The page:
b. Romans

c. Titus

Okay, to end this bit of fun, here are two one of my all-time favorite openings for novels, one Christian, one general market:

The first time I saw the sin eater was the night Granny Forbes was carried to her grave. I was very young and Granny my dearest companion, and I was greatly troubled in my mind.

“Dunna look at the sin eater, Cadi,” I’d been told by my pa. “And no be asking why.”

Being so grieviously forewarned, I tried to obey. Mama said I was accurst with curiosity. Papa said it was pure, cussed nosiness. Only Granny, with her tender spot for me, had understood.

The Last Sin Eater, Francine Rivers

It’s Nathan’s fault I became God.

It is, as I would learn, hell to be God.

Nathan, to begin with, is a close to a genius as anyone I ever expect to know. If this story has any moral at all, it is that you should stay away from geniuses.

The God Game, Andrew Greeley

How about you? What are your favorite first lines/beginnings? 

Answers:

1:c, 2:c, 3:b, 4:a, 5:b, 6:a, 7: b, 8:c, 9: c, 10: b

14 Responses to “First Lines of Best-selling Books: How Many Can You Guess?”

  1. Jackie Layton January 29, 2014 at 4:41 am #

    Hi Karen,

    I would love some warm weather. I woke up to -1, and that’s before the windchill.

    I love your post today. Yesterday I was studying first lines as I prepare to enter the Genesis. Your examples are great.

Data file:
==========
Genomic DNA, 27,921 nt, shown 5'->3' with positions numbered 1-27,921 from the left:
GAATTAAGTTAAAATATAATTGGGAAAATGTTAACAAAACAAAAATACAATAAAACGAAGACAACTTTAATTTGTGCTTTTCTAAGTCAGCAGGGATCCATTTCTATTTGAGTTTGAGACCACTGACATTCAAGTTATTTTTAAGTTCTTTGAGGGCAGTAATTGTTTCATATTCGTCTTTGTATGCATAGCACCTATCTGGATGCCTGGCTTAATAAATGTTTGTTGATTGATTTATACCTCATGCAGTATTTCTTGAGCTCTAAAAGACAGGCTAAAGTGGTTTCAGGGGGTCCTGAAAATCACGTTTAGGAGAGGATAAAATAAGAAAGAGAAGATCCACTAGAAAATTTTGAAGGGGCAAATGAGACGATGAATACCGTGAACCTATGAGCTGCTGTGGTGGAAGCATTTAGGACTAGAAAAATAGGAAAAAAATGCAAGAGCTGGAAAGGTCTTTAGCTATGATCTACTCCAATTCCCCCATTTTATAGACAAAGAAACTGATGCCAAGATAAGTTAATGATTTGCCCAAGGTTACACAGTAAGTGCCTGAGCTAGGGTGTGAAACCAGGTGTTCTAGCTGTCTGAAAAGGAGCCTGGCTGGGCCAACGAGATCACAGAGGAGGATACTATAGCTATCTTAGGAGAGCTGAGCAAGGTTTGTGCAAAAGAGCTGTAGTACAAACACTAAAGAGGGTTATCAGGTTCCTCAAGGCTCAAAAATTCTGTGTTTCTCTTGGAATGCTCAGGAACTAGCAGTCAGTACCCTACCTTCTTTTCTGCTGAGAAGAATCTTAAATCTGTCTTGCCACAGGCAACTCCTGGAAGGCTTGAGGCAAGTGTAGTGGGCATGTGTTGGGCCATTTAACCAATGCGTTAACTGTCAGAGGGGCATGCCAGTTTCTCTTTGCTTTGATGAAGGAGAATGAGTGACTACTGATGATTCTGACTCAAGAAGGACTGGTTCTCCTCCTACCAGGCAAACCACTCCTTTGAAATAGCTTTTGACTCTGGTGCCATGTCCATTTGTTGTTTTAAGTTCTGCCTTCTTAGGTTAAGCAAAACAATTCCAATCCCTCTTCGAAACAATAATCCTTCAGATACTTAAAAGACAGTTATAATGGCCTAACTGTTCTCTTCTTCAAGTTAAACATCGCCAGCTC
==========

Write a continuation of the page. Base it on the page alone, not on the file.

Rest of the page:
Do you think stories written in first person POV have better opening lines?

    Thanks for sharing.

  2. Jennifer Dyer January 29, 2014 at 6:22 am #

    Fun post. As I read this, it’s 19 degrees. I shouldn’t have any temptation to venture outdoors today.
    My daughter has been reading the Percy Jackson series by Rick Riordan. One of his books, I believe Mark of Athena, opens with “Even before he was electrocuted, Jason was having a very bad day.” Certainly got my attention. :-)
    Thanks for the wealth of great posts you all provide.

  3. Jeanne Takenaka January 29, 2014 at 8:41 am #

    I am embarrassed at how few of those opening lines I was certain of. Sigh. Well, it was fun to read them and consider which books they might belong to. :)

    I have said it before, but I love the first line in almost every one of Susan May Warren’s books. She has a way of drawing the reader in pronto.

    You’ve given me some good lines to consider so I can craft a good one for my book. Thanks, Karen!

    PS What do you think makes for a great first line?

  4. Martha Rogers January 29, 2014 at 9:26 am #

    Great post as usual, Karen. Weird, but I got all but one right and I’d only read 3 of the books plus Paul’s letter. If the first line attracts me, I’ll read on down the page.

  5. Catherine Hackman January 29, 2014 at 11:09 am #

    I got Number 5 and Number 10 correct. Here’s my fave first line: “On the day Cheyenne disappeared, two out-of-the-ordinary things happened. I got a flat tire, and I asked Beth Woodall for help with trig. At least, that’s what I told the police.”